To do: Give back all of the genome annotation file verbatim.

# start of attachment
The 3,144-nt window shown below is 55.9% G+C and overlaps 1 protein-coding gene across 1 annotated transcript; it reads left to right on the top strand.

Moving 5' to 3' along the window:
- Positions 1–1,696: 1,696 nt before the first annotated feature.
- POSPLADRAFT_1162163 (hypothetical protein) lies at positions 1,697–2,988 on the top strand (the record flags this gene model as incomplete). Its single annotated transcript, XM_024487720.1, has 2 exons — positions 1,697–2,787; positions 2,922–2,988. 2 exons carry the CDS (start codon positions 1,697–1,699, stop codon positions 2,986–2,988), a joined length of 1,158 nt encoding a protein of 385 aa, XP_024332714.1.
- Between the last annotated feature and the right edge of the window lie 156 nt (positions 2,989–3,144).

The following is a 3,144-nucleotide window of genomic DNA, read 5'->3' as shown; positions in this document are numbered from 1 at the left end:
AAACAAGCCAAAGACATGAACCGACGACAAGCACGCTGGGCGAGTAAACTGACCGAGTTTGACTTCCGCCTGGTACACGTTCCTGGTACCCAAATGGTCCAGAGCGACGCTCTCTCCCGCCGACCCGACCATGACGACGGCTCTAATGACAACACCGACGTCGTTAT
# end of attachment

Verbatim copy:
The 3,144-nt window shown below is 55.9% G+C and overlaps 1 protein-coding gene across 1 annotated transcript; it reads left to right on the top strand.

Moving 5' to 3' along the window:
- Positions 1–1,696: 1,696 nt before the first annotated feature.
- POSPLADRAFT_1162163 (hypothetical protein) lies at positions 1,697–2,988 on the top strand (the record flags this gene model as incomplete). Its single annotated transcript, XM_024487720.1, has 2 exons — positions 1,697–2,787; positions 2,922–2,988. 2 exons carry the CDS (start codon positions 1,697–1,699, stop codon positions 2,986–2,988), a joined length of 1,158 nt encoding a protein of 385 aa, XP_024332714.1.
- Between the last annotated feature and the right edge of the window lie 156 nt (positions 2,989–3,144).

The following is a 3,144-nucleotide window of genomic DNA, read 5'->3' as shown; positions in this document are numbered from 1 at the left end:
AAACAAGCCAAAGACATGAACCGACGACAAGCACGCTGGGCGAGTAAACTGACCGAGTTTGACTTCCGCCTGGTACACGTTCCTGGTACCCAAATGGTCCAGAGCGACGCTCTCTCCCGCCGACCCGACCATGACGACGGCTCTAATGACAACACCGACGTCGTTAT